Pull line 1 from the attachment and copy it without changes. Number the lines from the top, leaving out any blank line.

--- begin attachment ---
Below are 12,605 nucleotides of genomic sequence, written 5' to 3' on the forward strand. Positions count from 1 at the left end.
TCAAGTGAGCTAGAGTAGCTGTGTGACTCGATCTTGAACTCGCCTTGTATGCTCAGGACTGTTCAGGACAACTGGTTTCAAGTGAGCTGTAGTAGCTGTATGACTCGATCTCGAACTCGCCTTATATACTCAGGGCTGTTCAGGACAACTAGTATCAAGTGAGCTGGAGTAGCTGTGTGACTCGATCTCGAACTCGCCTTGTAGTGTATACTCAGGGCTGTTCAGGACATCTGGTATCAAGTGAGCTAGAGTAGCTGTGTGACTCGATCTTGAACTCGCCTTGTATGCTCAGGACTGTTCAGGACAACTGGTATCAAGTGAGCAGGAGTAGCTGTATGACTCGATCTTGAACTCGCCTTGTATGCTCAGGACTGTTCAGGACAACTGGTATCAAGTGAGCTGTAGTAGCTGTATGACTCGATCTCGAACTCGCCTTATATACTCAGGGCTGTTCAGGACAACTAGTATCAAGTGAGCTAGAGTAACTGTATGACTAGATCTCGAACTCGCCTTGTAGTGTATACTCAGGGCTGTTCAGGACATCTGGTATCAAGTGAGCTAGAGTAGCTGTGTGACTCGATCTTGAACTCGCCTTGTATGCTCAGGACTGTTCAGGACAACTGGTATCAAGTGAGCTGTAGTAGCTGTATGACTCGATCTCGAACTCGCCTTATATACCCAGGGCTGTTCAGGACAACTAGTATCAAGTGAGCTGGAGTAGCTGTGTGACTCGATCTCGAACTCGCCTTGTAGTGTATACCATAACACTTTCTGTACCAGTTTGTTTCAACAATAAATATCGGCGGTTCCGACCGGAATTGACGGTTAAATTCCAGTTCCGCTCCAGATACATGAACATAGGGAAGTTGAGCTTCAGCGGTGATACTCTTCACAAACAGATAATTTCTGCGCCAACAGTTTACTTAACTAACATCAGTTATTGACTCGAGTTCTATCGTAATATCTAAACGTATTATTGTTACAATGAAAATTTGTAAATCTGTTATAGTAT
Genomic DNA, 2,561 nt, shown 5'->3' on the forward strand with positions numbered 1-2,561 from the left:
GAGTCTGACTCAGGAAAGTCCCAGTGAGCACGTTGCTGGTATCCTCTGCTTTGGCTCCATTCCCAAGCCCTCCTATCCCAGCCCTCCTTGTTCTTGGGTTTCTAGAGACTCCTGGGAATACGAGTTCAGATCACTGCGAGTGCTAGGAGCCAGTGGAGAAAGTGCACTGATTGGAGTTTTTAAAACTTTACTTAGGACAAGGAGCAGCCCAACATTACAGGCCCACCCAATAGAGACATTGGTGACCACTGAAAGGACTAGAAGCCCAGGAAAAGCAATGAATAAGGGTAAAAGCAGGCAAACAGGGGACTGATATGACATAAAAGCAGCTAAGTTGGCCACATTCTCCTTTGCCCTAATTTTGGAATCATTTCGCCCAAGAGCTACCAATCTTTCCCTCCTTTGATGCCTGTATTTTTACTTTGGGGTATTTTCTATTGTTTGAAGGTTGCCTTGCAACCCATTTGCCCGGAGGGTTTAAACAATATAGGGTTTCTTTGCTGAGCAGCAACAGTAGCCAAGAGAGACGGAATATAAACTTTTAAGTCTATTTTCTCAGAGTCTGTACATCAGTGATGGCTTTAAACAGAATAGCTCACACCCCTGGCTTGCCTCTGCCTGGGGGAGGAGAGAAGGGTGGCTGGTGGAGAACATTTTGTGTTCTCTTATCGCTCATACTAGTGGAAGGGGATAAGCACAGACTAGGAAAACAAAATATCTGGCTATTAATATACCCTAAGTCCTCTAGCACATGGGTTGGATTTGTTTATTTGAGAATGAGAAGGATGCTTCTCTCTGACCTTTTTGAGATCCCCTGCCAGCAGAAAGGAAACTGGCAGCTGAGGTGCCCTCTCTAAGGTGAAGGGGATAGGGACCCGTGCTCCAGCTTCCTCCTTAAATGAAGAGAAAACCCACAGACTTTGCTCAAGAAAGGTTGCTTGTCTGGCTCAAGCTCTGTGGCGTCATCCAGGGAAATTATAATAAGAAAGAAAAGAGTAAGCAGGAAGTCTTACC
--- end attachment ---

Below are 12,605 nucleotides of genomic sequence, written 5' to 3' on the forward strand. Positions count from 1 at the left end.